The Yukon Hire Commission worked with business, labour and the public to develop a comprehensive set of recommendations to increase jobs and business opportunities which benefit Yukon people. Using its considerable spending power, the Yukon government is well-placed to promote the use of Yukon workers, services and products. Adopting the recommendations of the Yukon Hire Commission is tangible and meaningful proof of the Yukon government's commitment to ensuring Yukon people are the first to benefit from jobs and other economic activity resulting from public spending.

Legal Implications

For the most part, the Commission's recommendations require amended or new government policies and regulations. The departments responsible for the affected policies are responsible for ensuring these changes are made promptly, following established government procedure. In a few instances amendments to legislation will be required, notably the Employment Standards Act. The Department of Justice will co-ordinate the drafting of the amendment legislation.

Financial Implications

Yukon people made it clear to the Commission that they know Yukon Hire comes at a price. They also made it clear that, as taxpayers, they were prepared to see a little more money spent to support Yukon workers and businesses. The benefits of the multiplier effect, lower unemployment and better working conditions outweigh the costs, they said.

Due to time constraints, the Yukon Hire Commission was not able to fully research the financial implications of those recommendations that are expected to require additional human resources or funding. It is important to distinguish between the one-time cost of implementing the Commission's recommendations (e.g. amending legislation and policy) and the on-going cost for following the Yukon Hire policy itself (e.g. expanding the Business Incentive Policy). Through established government processes, such as the annual budget and public accounts, the public will be informed of any additional costs arising as a consequence of Yukon Hire.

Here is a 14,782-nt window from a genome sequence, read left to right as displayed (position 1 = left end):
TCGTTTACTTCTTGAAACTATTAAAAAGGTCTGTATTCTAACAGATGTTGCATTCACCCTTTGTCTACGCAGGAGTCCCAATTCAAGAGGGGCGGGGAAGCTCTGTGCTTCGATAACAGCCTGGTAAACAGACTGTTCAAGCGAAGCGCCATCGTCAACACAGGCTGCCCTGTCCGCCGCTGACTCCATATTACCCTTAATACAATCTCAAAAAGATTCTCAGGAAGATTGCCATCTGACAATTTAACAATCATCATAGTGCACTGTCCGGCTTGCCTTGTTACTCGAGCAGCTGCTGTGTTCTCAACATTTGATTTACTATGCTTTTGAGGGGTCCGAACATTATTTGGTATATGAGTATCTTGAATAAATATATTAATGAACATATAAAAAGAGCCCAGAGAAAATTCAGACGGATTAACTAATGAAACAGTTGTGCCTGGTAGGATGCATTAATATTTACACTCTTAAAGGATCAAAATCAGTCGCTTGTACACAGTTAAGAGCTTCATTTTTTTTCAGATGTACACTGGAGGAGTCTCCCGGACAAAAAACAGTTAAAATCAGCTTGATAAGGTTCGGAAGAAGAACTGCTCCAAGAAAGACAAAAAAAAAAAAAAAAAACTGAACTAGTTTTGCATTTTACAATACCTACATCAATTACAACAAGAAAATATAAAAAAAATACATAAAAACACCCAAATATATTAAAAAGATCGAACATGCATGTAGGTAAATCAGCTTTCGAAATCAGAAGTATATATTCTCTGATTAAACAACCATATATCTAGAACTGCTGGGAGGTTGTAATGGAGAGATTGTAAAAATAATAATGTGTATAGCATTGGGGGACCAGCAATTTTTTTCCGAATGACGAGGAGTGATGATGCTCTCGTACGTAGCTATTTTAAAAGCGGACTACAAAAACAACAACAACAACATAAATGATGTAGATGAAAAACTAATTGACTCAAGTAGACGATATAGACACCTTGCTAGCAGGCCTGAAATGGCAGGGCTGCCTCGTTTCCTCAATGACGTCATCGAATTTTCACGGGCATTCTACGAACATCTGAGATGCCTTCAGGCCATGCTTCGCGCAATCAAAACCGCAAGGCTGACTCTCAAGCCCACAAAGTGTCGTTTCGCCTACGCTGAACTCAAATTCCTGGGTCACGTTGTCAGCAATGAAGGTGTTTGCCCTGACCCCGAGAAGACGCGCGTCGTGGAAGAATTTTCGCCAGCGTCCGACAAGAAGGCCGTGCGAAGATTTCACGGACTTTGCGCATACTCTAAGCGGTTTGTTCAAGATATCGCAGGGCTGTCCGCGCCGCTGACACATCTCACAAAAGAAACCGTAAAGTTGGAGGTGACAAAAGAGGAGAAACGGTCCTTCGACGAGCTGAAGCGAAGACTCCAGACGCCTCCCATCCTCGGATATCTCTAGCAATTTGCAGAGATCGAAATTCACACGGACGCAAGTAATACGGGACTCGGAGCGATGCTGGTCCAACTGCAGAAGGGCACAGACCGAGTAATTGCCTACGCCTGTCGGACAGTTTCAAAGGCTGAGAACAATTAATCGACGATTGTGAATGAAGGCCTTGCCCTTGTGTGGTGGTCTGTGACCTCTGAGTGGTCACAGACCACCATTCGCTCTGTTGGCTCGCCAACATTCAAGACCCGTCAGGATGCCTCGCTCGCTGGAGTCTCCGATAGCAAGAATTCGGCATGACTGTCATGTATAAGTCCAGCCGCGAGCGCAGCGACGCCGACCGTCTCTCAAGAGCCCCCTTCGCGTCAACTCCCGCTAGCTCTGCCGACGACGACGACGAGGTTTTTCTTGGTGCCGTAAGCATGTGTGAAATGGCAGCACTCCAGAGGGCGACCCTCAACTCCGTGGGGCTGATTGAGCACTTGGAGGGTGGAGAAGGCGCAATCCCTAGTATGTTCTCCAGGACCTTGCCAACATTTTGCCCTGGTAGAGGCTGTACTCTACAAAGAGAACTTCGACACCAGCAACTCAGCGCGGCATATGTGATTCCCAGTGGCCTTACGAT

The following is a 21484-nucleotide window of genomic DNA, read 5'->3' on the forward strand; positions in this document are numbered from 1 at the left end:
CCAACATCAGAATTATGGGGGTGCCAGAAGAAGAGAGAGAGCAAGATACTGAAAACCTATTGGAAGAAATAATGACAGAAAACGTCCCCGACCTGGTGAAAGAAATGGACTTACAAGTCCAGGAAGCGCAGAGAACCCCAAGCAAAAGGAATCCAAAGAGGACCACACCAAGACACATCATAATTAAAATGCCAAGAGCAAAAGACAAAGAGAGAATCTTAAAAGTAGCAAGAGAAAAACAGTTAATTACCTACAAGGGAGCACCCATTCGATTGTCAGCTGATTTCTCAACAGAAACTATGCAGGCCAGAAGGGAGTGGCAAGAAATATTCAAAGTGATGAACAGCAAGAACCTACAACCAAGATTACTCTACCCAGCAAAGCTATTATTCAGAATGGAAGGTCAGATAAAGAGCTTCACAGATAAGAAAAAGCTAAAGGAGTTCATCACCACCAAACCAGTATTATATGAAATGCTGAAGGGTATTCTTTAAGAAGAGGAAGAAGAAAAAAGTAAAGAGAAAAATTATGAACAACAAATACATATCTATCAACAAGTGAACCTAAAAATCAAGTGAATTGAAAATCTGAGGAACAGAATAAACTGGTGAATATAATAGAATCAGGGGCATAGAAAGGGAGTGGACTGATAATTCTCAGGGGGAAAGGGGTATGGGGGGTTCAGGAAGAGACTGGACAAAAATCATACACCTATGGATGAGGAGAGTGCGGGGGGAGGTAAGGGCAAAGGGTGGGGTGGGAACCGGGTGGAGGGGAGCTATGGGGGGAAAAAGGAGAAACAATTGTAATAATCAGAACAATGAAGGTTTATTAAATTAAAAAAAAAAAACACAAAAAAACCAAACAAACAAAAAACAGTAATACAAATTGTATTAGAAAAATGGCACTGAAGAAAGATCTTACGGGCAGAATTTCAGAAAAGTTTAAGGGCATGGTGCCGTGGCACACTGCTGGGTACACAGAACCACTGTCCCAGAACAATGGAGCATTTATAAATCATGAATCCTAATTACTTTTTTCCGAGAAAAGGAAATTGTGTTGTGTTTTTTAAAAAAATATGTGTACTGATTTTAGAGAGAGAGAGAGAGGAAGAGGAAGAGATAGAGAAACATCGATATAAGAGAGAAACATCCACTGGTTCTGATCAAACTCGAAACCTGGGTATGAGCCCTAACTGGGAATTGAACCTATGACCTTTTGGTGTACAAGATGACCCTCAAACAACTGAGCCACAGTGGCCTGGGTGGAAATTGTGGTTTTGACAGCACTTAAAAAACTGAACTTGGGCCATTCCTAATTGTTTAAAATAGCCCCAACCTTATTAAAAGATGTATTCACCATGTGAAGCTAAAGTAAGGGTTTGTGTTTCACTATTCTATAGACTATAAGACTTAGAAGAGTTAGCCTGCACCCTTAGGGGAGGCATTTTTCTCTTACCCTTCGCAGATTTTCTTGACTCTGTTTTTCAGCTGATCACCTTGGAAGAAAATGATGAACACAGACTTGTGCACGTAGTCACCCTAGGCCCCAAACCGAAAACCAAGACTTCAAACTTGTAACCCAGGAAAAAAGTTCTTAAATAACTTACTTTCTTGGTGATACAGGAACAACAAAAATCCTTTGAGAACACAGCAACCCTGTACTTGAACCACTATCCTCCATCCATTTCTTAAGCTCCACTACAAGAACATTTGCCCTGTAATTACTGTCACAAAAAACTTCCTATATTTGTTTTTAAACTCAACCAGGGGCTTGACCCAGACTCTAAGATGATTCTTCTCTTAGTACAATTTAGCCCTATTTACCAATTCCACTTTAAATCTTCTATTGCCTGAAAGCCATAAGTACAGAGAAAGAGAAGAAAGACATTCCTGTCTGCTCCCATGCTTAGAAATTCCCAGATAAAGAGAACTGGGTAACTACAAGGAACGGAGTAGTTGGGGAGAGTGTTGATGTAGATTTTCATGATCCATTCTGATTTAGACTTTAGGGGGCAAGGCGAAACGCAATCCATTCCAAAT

Training Implications

The Yukon Government is currently updating the Yukon Training Strategy to link training programs to the changing needs of the Yukon job market. More training trust funds are to be established. As well, the process for assessing the training requirements of employable Yukon people, including those now receiving social assistance, is to be improved.

These initiatives all are necessary for the effective implementation of those recommendations involving training, such as compulsory certification, hiring more apprentices, and long-term planning for skills development required for major capital projects. Yukon people should have the opportunity to acquire the skills they need to take advantage of employment opportunities close to home.


Public finances are a matter of public trust. Yukon people have instructed the government, through the Yukon Hire Commission, not to pay the lowest price at all times for people, goods and services. They have made it clear that the premium paid for Yukon Hire should lead to positive consequences, however, such as more jobs and business opportunities for Yukoners.

The Yukon Hire Commission was dissolved on December 31, 1997, with the completion of this Final Report. It is important to ensure the impact of the Commission's recommendations is evaluated, however, so that any actions not achieving the intended effect can be corrected or discontinued.

In addition to the scrutiny of the Legislature, the responsibility for evaluating the outcome of the Yukon Hire policy should rest with the new "Labour Unit" or a branch/department designated by Cabinet.

Closing Remarks

This paper represents the results of 13 months of work by the Yukon Hire Commission. It outlines the plan the Commission believes the government should follow to best put the knowledge and skills of Yukon people to work. The policy and organizational changes recommended will help the government meet its goal of playing an active role in fostering economic development.

The Yukon Hire Commission's recommendations in almost every instance reflect the direction given by a majority of people and organizations. Considerable time was spent identifying the interests of a wide variety of business people, workers, and communities so that the most straightforward solutions could be developed. The Commission has dealt with the public openly throughout its existence, especially the members of its two advisory committees: the Yukon Hire Policy Committee (external representatives from labour, industry, business and the public) and the Government Advisory and Implementation Working Group (internal representatives from key government departments and Crown Corporations). The process of seeking consensus should lead to significant public and government support for the recommendations.

There is no question that the Yukon will still need to import specialized skills, that people will still move here to live, that training for many skills will not be available here, and that we will not produce everything for ourselves. But with the implementation of the Yukon Hire recommendations, Yukon people and businesses can be assured of a place at the "front of the line" and fairness in their dealings with government on contracting and hiring.